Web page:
As an adult, I have come to understand potential as the universal call to holiness, that as life is a pilgrimage toward heaven, the goal is always "nearer," never "there." To seek perfection is to seek God; to always have more to do is to never take salvation for granted. To enter the struggle every day takes fortitude, looking at your life for ways to improve requires courage.
My favorite player was Andre Dawson. In 1987, he was a free agent with bad knees. No one would sign him, even the 71-91 Cubs. But Dawson wanted to be a Cub, so he arrived at spring training with a blank contract, offering to play for free, just for the chance to show what he could do. This, my grandfather told me, is what humility looks like - this is how a real man acts. Dawson went on to become league MVP, during a season in which the Cubs finished in last place.
They being the Cubs, and it being the 1980's and 90's, their greatness was a rarely sullied by winning. To be a Cubs fan was to live in constant, cheerful hope for a World Series we probably would never see in this world. I learned to hope, not with clenched teeth and fists, but with a smile. I learned to shrug off the losses, and to invoke the promise of next year, to have faith that someday they'd go all the way.
Of course, where the Cubs finished never mattered to me, or to my grandfather, or to my father. And it never touched the greatness of the players for me. I cared that they played the game with, as Sandberg called it, respect - for the game, for each other, for their opponents. They were, as I saw it, righteous.
In 2003, I remember watching the Bartman Game with my dad, live from London in the middle of the night. By the end, I think we were almost relieved - the tragicomedy of the team's collapse somehow made more sense than victory ever would have.
Of course, two seasons ago the Cubs did go all the way. Sadly, it was 12 years after my grandfather had died. During the 2016 NLCS and World Series, I spent most of the games on the phone with my dad. We talked about the game. But we talked more about my childhood, our family, and Grandpa. On the day of Game 7, I went to Mass (like a lot of Cubs fans). It was the feast of All Souls. I prayed for my grandfather.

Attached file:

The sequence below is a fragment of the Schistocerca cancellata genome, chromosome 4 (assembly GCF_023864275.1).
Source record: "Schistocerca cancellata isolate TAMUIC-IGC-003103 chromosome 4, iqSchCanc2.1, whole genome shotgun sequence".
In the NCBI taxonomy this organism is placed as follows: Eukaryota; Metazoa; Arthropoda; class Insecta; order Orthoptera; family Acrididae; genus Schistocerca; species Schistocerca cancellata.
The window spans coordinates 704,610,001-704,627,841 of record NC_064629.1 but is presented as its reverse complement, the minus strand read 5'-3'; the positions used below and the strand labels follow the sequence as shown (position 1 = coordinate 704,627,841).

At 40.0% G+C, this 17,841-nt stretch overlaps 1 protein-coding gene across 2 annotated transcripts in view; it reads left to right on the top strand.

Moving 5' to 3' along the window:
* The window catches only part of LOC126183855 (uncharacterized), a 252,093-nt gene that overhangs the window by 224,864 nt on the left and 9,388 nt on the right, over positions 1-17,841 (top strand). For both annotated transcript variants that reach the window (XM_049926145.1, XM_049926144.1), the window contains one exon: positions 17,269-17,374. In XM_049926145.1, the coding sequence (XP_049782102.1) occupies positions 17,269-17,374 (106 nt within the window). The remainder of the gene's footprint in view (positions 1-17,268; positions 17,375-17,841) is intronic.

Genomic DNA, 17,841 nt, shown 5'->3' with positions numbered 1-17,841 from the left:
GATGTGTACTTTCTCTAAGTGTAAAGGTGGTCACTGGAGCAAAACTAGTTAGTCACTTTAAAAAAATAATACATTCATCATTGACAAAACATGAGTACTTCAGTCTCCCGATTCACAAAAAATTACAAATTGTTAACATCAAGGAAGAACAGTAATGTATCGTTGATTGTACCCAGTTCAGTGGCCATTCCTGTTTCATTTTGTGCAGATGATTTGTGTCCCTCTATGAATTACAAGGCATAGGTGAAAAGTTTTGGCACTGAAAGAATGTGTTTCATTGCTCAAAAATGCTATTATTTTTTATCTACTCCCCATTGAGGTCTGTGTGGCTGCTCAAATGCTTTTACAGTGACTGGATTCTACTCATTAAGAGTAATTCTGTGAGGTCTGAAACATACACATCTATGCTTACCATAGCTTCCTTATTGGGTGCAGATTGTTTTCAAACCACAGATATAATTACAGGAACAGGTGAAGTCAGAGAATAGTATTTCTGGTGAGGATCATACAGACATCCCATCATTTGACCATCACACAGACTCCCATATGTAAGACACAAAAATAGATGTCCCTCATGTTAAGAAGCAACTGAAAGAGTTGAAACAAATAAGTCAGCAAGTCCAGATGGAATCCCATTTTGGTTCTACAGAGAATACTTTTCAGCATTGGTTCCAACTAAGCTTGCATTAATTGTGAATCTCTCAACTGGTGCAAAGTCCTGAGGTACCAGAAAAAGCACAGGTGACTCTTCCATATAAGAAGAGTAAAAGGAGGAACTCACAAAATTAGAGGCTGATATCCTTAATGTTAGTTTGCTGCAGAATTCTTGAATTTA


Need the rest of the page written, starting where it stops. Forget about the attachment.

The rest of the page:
I can't name the whole 2016 Cubs team, but I can still name the Cubs from the '89-'90 seasons. The 2016 team was fun to watch, but they taught me nothing.
When I got back from the thrift store last week, I sifted through more than 1,000 cards. They were all there: Rick Sutcliffe, Joe Girardi, Mark Grace, even the manager Don Zimmer. I found Sandberg, Maddux, and Dawson as a matching set for the '89 season. I called my dad. I sent him pictures of the cards. We told stories about Grandpa.
I am going to get those cards framed. When I look at them I won't see just baseball players. I will see wisdom, fortitude, and humility. I will think of my grandfather, and our call to be righteous and holy. When I look at them, I will call my dad.
The opinions expressed in this commentary are those of the author. They do not reflect the editorial perspective of Catholic News Agency.
Ed Condon is a canon lawyer and worked as Catholic News Agency's Washington DC editor until December 2020.